Clashes Erupt in Saudi Capital as Police Round Up Foreigners

Clashes between Saudi police and foreign nationals in Riyadh left a Sudanese man dead and 17 people injured during a crackdown on undocumented workers across the kingdom.

Fighting erupted between residents and expatriates in the capital’s Manfouha district,also the scene of violence last week, as rioters attacked cars and pedestrians with rocks, the official Saudi Press Agency said. Police set up a roadblock around Manfouha. Dozens of buses were parked on the roadside, many already filled with Ethiopians trying to leave the country.

Clashes in Manfouha, a neighborhood with a large Ethiopian population, started on Nov. 9 as authorities enforced measures against violators of labor laws. Two people were killed and 561 arrested during a day of violence. Since then, about 17,000 Ethiopians have surrendered to authorities in the capital, al-Riyadh newspaper said on Nov. 12.

Saudi Arabia, the Arab world’s biggest economy, is taking action against illegal workers as it pushes to create more jobs for its citizens and stave off the unrest that has toppled leaders across the Middle East since 2011.

‘Any Job’

The jobless rate for Saudi workers is about 12 percent, according to official figures. Economic growth is forecast to slow to 4.2 percent this year, from 5.1 percent last year and 8.6 percent in 2011, according to a Bloomberg survey.

Taher Ali, a 25-year-old from Jimma in Ethiopia, said he’s been in the kingdom without work permits since sneaking across the border from Yemen three years ago. “I’ve been waiting to leave since the problems started,” he said, standing in threadbare clothes with a scarf wrapped round his head. “I took any job. I don’t know what I’ll do when I go back.”

Ali and several men sitting around him said they’d never come back to the kingdom. Some said that the deportation will be their first time on a plane.

A video posted on YouTube today showed hundreds of Africans marching through Manfouha. In Jeddah, police arrested 20 Ethiopians for leading “a mob” to attack the Deportation Center in the city, Arab News said.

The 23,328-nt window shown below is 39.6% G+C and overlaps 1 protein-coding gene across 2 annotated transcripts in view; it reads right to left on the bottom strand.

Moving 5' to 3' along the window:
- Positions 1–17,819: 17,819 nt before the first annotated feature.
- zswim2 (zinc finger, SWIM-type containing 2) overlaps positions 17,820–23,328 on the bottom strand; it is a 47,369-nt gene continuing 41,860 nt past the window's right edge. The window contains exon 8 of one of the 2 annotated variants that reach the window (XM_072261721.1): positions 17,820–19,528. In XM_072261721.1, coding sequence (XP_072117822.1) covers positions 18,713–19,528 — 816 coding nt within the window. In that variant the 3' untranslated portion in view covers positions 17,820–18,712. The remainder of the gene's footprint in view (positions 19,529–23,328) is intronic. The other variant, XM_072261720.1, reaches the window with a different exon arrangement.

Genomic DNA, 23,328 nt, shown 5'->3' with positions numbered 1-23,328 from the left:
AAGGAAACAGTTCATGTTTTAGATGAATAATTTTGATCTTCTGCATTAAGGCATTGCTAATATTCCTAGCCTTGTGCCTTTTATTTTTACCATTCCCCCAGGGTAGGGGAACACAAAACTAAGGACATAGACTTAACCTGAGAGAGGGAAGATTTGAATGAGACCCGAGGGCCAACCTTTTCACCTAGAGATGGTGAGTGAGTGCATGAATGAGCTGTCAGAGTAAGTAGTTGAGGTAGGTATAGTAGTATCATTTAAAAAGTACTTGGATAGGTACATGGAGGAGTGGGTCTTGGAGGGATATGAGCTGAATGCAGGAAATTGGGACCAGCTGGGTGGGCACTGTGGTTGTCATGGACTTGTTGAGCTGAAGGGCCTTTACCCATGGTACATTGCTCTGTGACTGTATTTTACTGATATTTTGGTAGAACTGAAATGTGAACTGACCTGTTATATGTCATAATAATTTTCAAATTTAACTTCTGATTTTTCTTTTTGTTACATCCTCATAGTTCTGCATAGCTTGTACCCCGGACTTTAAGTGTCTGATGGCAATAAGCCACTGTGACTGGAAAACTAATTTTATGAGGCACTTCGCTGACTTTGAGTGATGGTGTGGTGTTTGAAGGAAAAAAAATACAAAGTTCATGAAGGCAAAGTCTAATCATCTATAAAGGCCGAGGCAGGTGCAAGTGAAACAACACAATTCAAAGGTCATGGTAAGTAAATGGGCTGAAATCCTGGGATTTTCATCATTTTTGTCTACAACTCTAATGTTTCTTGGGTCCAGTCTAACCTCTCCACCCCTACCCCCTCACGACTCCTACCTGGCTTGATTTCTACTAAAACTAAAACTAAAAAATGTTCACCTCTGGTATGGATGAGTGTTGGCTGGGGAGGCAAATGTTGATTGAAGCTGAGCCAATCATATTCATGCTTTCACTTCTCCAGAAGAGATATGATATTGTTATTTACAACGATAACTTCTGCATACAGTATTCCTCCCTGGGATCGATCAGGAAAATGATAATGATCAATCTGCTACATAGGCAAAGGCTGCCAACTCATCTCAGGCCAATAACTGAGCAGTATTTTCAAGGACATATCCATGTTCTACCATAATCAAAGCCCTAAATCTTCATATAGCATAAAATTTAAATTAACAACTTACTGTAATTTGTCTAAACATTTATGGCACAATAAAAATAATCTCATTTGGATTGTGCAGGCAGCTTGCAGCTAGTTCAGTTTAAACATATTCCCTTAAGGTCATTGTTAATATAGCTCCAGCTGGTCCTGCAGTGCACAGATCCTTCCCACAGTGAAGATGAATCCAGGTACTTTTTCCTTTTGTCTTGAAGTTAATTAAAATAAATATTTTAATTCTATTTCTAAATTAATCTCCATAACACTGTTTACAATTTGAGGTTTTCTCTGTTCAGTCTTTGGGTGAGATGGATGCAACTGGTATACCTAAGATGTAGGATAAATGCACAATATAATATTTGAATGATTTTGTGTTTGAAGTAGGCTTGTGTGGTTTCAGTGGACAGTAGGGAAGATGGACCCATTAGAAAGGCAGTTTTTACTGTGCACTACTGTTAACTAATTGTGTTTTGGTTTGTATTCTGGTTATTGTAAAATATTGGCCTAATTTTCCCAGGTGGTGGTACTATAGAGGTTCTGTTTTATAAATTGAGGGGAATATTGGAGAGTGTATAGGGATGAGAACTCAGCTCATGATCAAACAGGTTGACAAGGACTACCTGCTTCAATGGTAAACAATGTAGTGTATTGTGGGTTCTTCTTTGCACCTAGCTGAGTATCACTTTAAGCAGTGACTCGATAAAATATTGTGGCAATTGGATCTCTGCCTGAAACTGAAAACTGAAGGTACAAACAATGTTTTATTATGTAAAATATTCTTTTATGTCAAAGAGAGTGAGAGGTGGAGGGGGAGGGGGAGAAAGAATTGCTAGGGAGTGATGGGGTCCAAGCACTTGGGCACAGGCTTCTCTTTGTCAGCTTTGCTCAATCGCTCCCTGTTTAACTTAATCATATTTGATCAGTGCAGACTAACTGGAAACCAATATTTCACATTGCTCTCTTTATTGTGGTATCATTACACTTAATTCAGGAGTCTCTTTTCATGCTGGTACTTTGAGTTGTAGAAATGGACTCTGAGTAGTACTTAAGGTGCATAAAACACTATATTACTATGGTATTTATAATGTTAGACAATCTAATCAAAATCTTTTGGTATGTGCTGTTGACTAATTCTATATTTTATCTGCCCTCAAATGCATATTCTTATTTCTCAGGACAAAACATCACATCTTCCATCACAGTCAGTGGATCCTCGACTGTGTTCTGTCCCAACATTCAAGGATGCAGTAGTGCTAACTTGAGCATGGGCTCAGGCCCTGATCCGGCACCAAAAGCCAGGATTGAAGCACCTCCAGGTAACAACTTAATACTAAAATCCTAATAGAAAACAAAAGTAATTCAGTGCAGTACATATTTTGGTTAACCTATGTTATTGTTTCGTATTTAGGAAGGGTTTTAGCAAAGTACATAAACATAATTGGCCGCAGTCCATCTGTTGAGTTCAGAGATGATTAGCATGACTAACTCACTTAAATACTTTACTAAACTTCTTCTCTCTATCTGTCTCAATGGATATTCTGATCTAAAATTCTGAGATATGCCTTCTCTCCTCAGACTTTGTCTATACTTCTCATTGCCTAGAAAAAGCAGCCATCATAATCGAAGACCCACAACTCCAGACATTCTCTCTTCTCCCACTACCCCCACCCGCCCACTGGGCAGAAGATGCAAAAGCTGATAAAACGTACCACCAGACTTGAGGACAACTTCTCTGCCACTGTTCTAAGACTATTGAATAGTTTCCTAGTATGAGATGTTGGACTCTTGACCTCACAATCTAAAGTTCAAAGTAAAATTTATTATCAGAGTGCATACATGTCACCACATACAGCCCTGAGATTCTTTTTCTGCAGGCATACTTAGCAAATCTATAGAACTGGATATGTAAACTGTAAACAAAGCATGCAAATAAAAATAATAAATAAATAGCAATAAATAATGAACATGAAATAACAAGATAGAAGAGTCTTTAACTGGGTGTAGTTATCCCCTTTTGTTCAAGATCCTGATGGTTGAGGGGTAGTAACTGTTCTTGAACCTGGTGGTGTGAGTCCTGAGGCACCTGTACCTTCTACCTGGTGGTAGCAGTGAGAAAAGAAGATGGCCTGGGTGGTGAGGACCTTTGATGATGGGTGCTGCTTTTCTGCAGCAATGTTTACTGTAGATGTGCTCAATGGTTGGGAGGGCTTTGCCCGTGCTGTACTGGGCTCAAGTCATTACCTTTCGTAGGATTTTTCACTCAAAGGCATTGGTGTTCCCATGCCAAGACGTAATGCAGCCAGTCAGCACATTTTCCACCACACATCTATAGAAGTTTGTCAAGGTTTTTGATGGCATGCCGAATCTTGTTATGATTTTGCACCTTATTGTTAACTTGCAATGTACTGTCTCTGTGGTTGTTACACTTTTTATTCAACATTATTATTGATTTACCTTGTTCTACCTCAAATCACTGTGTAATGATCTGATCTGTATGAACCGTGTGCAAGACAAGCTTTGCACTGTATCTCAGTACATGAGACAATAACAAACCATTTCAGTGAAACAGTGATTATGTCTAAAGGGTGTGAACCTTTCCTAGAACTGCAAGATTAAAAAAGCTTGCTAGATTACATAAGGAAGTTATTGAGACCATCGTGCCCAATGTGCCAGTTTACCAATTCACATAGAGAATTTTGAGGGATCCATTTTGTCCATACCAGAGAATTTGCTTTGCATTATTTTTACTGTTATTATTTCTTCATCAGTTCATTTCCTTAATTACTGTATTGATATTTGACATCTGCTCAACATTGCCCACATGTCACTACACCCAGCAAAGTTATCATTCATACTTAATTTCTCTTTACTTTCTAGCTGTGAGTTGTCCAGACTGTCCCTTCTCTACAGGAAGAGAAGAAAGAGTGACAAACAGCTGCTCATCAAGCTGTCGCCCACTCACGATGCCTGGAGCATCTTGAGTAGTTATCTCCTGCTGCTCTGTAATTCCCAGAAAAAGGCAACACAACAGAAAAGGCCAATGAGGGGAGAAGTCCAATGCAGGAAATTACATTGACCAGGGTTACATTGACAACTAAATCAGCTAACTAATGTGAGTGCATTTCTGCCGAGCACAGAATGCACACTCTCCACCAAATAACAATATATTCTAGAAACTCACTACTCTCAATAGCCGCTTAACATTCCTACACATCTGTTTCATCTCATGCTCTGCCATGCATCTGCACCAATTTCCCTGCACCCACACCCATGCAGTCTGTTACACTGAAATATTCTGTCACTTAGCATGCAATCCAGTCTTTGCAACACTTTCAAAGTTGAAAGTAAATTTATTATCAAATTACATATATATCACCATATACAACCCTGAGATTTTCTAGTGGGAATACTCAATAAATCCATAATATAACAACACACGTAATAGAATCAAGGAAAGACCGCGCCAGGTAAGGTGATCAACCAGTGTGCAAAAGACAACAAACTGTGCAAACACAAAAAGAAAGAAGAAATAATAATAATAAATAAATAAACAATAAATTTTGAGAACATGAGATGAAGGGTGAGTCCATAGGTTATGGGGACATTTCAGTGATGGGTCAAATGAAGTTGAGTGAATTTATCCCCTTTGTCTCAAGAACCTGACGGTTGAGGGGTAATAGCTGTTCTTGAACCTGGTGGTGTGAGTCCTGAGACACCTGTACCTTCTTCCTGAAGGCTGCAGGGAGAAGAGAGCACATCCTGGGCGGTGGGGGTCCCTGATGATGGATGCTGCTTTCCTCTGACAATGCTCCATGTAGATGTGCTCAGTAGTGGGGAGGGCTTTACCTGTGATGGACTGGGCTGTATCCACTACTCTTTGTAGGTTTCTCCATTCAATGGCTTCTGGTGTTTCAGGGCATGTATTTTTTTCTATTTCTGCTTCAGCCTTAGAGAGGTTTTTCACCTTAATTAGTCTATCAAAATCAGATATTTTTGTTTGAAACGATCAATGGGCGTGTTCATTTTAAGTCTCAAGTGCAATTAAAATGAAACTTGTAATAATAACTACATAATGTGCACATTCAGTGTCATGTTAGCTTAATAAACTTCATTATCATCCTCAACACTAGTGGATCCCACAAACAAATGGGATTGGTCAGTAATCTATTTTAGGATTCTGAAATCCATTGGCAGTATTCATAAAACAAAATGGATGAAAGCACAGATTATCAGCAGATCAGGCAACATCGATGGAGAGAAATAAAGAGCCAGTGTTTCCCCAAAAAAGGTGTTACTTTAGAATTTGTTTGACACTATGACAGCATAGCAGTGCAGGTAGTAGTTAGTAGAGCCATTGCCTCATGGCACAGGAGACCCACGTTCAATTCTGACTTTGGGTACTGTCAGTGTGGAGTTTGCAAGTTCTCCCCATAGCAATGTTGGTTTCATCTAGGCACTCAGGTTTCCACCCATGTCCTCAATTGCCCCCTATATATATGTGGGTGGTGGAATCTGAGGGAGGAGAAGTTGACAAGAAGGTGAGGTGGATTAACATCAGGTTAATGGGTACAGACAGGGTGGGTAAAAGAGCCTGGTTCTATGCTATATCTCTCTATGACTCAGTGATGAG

“Saudi authorities are trying to prevent the emergence of ungovernable neighborhoods” populated by religious pilgrims who overstayed their visas and workers who entered illegally, said Theodore Karasik, director of research at the Institute for Near East and Gulf Military Analysis in Dubai.

U.S. Warning

The U.S. Embassy in Riyadh advised employees and American citizens to avoid Manfouha because of the clashes.

An editorial in today’s al-Riyadh newspaper expressed support for the crackdown. “Most of those who have worked hard and started looking for jobs after graduation are unemployed because most jobs are taken by non-Saudis,” Turki Abdullah Al-Sudairi wrote.

At Bole International Airport in the Ethiopian capital Addis Ababa yesterday, hundreds of young women in headscarves filled the car park after a plane from Saudi Arabia arrived. Medina Asemo, a 24-year-old, said she had spent three months in detention in Saudi Arabia with 200 other Ethiopians because of a disagreement with her sponsor. She had been employed for two months.

Jail Threat

“I wanted to change houses,” she said in an interview outside the arrivals terminal, pushing an airport trolley stacked with blankets. “But they said either you stay or you go to prison.” Medina, who is from a village in southern Ethiopia, said she was given a ticket to go home this week.

Nearly 160,000 Ethiopian women went to work in Saudi Arabia in the 12 months through July 7 last year, more than 10 times the number a year earlier, according to Ethiopia’s government. Tens of thousands more migrated illegally, according to the United Nations. Many replaced Asian domestic workers, after the execution of an Indonesian maid and allegations of abuse of Filipinos led those countries to cut the flow of migrants.

Some foreigners are fleeing into the mountains in the southwest to escape the crackdown. Border guards have detained and processed 31,000 people for deportation in the region of Jazan near the Yemeni border since the roundup started, Abdullah Bin Mahfouz, a spokesman for the force, said on Nov. 12. Many Yemenis and other migrants searching for work on farms and construction sites in Saudi Arabia slip in through Jazan.

To contact the reporters on this story: Glen Carey in Riyadh at gcarey8@bloomberg.net; William Davison in Addis Ababa at wdavison3@bloomberg.net

To contact the editor responsible for this story: Andrew J. Barden at barden@bloomberg.net

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